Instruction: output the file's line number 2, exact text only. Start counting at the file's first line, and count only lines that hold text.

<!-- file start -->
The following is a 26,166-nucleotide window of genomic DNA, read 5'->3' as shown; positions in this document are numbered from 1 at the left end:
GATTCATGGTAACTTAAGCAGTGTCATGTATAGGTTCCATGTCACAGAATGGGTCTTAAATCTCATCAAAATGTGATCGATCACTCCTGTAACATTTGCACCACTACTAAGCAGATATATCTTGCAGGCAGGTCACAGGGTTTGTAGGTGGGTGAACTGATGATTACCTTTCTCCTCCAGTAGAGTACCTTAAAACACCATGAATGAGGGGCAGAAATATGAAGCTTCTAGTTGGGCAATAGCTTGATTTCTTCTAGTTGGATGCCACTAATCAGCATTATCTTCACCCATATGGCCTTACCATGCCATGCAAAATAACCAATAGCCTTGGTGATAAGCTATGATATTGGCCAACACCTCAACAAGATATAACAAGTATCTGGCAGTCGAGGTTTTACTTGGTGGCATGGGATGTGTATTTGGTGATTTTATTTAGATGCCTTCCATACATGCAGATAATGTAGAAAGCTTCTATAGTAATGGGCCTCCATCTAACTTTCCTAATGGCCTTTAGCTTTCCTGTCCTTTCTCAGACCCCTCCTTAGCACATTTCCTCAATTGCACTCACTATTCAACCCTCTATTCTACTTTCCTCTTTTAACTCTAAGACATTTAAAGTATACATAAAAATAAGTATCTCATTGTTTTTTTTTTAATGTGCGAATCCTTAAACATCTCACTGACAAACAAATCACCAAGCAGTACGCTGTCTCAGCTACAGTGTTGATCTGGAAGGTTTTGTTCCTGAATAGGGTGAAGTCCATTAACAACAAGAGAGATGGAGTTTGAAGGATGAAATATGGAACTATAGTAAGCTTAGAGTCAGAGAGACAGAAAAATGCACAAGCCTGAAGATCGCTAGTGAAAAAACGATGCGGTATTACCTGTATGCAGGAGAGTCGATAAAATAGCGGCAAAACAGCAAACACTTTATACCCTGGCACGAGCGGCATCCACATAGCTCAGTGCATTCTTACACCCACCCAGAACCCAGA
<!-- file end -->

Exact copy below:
GATTCATGGTAACTTAAGCAGTGTCATGTATAGGTTCCATGTCACAGAATGGGTCTTAAATCTCATCAAAATGTGATCGATCACTCCTGTAACATTTGCACCACTACTAAGCAGATATATCTTGCAGGCAGGTCACAGGGTTTGTAGGTGGGTGAACTGATGATTACCTTTCTCCTCCAGTAGAGTACCTTAAAACACCATGAATGAGGGGCAGAAATATGAAGCTTCTAGTTGGGCAATAGCTTGATTTCTTCTAGTTGGATGCCACTAATCAGCATTATCTTCACCCATATGGCCTTACCATGCCATGCAAAATAACCAATAGCCTTGGTGATAAGCTATGATATTGGCCAACACCTCAACAAGATATAACAAGTATCTGGCAGTCGAGGTTTTACTTGGTGGCATGGGATGTGTATTTGGTGATTTTATTTAGATGCCTTCCATACATGCAGATAATGTAGAAAGCTTCTATAGTAATGGGCCTCCATCTAACTTTCCTAATGGCCTTTAGCTTTCCTGTCCTTTCTCAGACCCCTCCTTAGCACATTTCCTCAATTGCACTCACTATTCAACCCTCTATTCTACTTTCCTCTTTTAACTCTAAGACATTTAAAGTATACATAAAAATAAGTATCTCATTGTTTTTTTTTTAATGTGCGAATCCTTAAACATCTCACTGACAAACAAATCACCAAGCAGTACGCTGTCTCAGCTACAGTGTTGATCTGGAAGGTTTTGTTCCTGAATAGGGTGAAGTCCATTAACAACAAGAGAGATGGAGTTTGAAGGATGAAATATGGAACTATAGTAAGCTTAGAGTCAGAGAGACAGAAAAATGCACAAGCCTGAAGATCGCTAGTGAAAAAACGATGCGGTATTACCTGTATGCAGGAGAGTCGATAAAATAGCGGCAAAACAGCAAACACTTTATACCCTGGCACGAGCGGCATCCACATAGCTCAGTGCATTCTTACACCCACCCAGAACCCAGA